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– As the NHL has toughened up its enforcement of faceoff rules, Mikko Koivu hasn’t found it particularly hard to adapt. “You just have to learn how to time it, and the second guy has to be careful when he steps in [to the circle],” the Wild center said. “It’s the same for everybody. You just have to adjust.”

The league announced before the season it was cracking down on cheating in the faceoff circle. Officials have been told to be more vigilant about kicking players out for violations, and they are handing out minor penalties when a second player is booted. The Wild has been stung once, taking a penalty in last Saturday’s shootout loss at Carolina when Joel Eriksson Ek and Chris Stewart were both ejected from the circle.

Koivu has won 46 of 71 draws in the first three games, including 16 of 22 Thursday at Chicago.

He said preseason games helped him understand what officials were looking for and how to adjust.

“You have to know what they expect you to do and go from there,” Koivu said. “I think as long as you line up the right way, after that, it’s just about timing.”

Koivu said at this point officials “don’t really help you out on the ice” with guidance, wanting players to figure things out on their own. That lack of communication frustrated Chicago coach Joel Quenneville earlier this week, in a 4-3 overtime loss to Toronto. Several Blackhawks were ejected from the faceoff circle in that game, and 11 different players took faceoffs.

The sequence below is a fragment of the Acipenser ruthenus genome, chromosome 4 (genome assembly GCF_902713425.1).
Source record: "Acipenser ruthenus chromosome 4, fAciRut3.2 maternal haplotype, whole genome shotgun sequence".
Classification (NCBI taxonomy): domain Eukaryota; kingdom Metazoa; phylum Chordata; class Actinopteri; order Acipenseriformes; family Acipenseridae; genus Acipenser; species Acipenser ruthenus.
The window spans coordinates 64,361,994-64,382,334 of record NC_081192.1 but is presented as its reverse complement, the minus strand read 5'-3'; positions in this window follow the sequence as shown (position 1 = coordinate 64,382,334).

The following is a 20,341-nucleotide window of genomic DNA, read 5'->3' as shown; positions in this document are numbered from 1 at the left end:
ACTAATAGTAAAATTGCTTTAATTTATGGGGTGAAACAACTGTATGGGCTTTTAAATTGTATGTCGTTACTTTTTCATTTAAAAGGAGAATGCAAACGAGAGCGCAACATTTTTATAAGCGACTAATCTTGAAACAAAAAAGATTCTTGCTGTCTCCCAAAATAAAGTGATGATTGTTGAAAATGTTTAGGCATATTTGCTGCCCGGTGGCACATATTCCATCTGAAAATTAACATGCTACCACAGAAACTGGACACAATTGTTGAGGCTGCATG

“Right now, the officials don’t tell you why,” Quenneville said. “It’s tough on centermen. That’s a work in progress, finding out why you’re getting tossed without an answer.”

Stephen Walkom, the NHL’s director of officiating, told the Canadian Press last month that the stricter enforcement is meant to enhance the safety and integrity of the game. Players taking faceoffs are supposed to keep their feet behind the hash marks, square up with opponents and keep sticks on the ice.

“We just felt we’d let it erode too much, and it was time to shore up the faceoff procedure, especially the marks in the faceoff circles,” Walkom told the CP. “It was becoming unsafe for the linesmen, with [players’] feet behind them.”

Homecoming

With three games already in the books, the Wild finally will have its home opener Saturday vs. Columbus. There will be a free pregame party in the Cleveland Circle parking lot, across West Seventh Street from Xcel Energy Center, and fans can continue to bring water from local lakes, ponds and rinks to add to the Xcel ice.

Up to 3 ounces of water can be brought to the skyway level at Gate 1 before each home game throughout the season. More than 2,400 people from 299 cities around the country have contributed water that is filtered and placed in a Zamboni to be added to the ice.

Lynx coach Cheryl Reeve and forward Rebekkah Brunson will do the “Let’s Play Hockey” chant Saturday.

Anthem singer selected

John deCausmeaker, a Moorhead native who has performed with several local arts organizations, will make his debut Saturday as the Wild’s new national anthem singer. The team conducted a lengthy search for a soloist after longtime anthem singer James Bohn left the position last spring.

DeCausmeaker served in the Navy and Naval Reserve and has sung with the Minnesota Opera, Minnesota Chorale, St. Paul Chamber Orchestra and Chanhassen Dinner Theatre.